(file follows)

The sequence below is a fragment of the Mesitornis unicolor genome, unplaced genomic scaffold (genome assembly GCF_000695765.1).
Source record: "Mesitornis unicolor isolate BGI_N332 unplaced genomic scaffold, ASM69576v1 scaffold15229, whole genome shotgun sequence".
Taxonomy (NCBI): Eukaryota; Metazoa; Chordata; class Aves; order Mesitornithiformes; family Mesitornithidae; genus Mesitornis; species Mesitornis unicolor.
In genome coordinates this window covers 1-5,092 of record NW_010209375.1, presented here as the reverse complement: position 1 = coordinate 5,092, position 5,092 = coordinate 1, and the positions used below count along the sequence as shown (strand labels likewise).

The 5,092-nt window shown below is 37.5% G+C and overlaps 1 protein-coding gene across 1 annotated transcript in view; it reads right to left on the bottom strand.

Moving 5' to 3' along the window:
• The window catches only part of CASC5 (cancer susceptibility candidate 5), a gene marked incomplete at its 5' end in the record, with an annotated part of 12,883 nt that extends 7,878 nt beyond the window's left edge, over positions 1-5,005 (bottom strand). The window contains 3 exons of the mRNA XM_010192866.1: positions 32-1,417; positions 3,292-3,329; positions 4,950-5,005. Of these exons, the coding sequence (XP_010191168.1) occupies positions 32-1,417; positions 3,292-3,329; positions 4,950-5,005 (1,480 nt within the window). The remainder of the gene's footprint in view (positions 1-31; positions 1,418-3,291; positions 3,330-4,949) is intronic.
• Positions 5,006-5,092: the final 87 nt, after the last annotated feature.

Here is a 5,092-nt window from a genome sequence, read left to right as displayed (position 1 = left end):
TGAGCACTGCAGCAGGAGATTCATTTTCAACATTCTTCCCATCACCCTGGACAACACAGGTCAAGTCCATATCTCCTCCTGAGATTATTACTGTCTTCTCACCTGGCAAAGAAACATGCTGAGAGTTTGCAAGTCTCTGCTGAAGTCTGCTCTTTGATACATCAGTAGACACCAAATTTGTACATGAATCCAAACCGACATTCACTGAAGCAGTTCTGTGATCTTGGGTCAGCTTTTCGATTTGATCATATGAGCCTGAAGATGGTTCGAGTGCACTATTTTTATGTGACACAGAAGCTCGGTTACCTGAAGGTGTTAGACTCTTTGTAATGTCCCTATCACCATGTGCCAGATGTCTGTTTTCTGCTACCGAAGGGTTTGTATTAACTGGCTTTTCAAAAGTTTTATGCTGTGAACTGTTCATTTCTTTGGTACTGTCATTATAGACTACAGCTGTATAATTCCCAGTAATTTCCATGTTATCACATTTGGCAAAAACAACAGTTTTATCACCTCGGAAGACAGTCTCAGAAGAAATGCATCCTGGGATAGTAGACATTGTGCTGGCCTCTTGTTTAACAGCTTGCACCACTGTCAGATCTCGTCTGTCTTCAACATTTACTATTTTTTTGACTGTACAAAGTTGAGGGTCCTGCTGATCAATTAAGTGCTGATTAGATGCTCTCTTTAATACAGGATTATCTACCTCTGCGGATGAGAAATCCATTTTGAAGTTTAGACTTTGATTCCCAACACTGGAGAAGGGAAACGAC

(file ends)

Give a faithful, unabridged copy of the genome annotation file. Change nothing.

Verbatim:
The sequence below is a fragment of the Mesitornis unicolor genome, unplaced genomic scaffold (genome assembly GCF_000695765.1).
Source record: "Mesitornis unicolor isolate BGI_N332 unplaced genomic scaffold, ASM69576v1 scaffold15229, whole genome shotgun sequence".
Taxonomy (NCBI): Eukaryota; Metazoa; Chordata; class Aves; order Mesitornithiformes; family Mesitornithidae; genus Mesitornis; species Mesitornis unicolor.
In genome coordinates this window covers 1-5,092 of record NW_010209375.1, presented here as the reverse complement: position 1 = coordinate 5,092, position 5,092 = coordinate 1, and the positions used below count along the sequence as shown (strand labels likewise).

The 5,092-nt window shown below is 37.5% G+C and overlaps 1 protein-coding gene across 1 annotated transcript in view; it reads right to left on the bottom strand.

Moving 5' to 3' along the window:
• The window catches only part of CASC5 (cancer susceptibility candidate 5), a gene marked incomplete at its 5' end in the record, with an annotated part of 12,883 nt that extends 7,878 nt beyond the window's left edge, over positions 1-5,005 (bottom strand). The window contains 3 exons of the mRNA XM_010192866.1: positions 32-1,417; positions 3,292-3,329; positions 4,950-5,005. Of these exons, the coding sequence (XP_010191168.1) occupies positions 32-1,417; positions 3,292-3,329; positions 4,950-5,005 (1,480 nt within the window). The remainder of the gene's footprint in view (positions 1-31; positions 1,418-3,291; positions 3,330-4,949) is intronic.
• Positions 5,006-5,092: the final 87 nt, after the last annotated feature.

Here is a 5,092-nt window from a genome sequence, read left to right as displayed (position 1 = left end):
TGAGCACTGCAGCAGGAGATTCATTTTCAACATTCTTCCCATCACCCTGGACAACACAGGTCAAGTCCATATCTCCTCCTGAGATTATTACTGTCTTCTCACCTGGCAAAGAAACATGCTGAGAGTTTGCAAGTCTCTGCTGAAGTCTGCTCTTTGATACATCAGTAGACACCAAATTTGTACATGAATCCAAACCGACATTCACTGAAGCAGTTCTGTGATCTTGGGTCAGCTTTTCGATTTGATCATATGAGCCTGAAGATGGTTCGAGTGCACTATTTTTATGTGACACAGAAGCTCGGTTACCTGAAGGTGTTAGACTCTTTGTAATGTCCCTATCACCATGTGCCAGATGTCTGTTTTCTGCTACCGAAGGGTTTGTATTAACTGGCTTTTCAAAAGTTTTATGCTGTGAACTGTTCATTTCTTTGGTACTGTCATTATAGACTACAGCTGTATAATTCCCAGTAATTTCCATGTTATCACATTTGGCAAAAACAACAGTTTTATCACCTCGGAAGACAGTCTCAGAAGAAATGCATCCTGGGATAGTAGACATTGTGCTGGCCTCTTGTTTAACAGCTTGCACCACTGTCAGATCTCGTCTGTCTTCAACATTTACTATTTTTTTGACTGTACAAAGTTGAGGGTCCTGCTGATCAATTAAGTGCTGATTAGATGCTCTCTTTAATACAGGATTATCTACCTCTGCGGATGAGAAATCCATTTTGAAGTTTAGACTTTGATTCCCAACACTGGAGAAGGGAAACGAC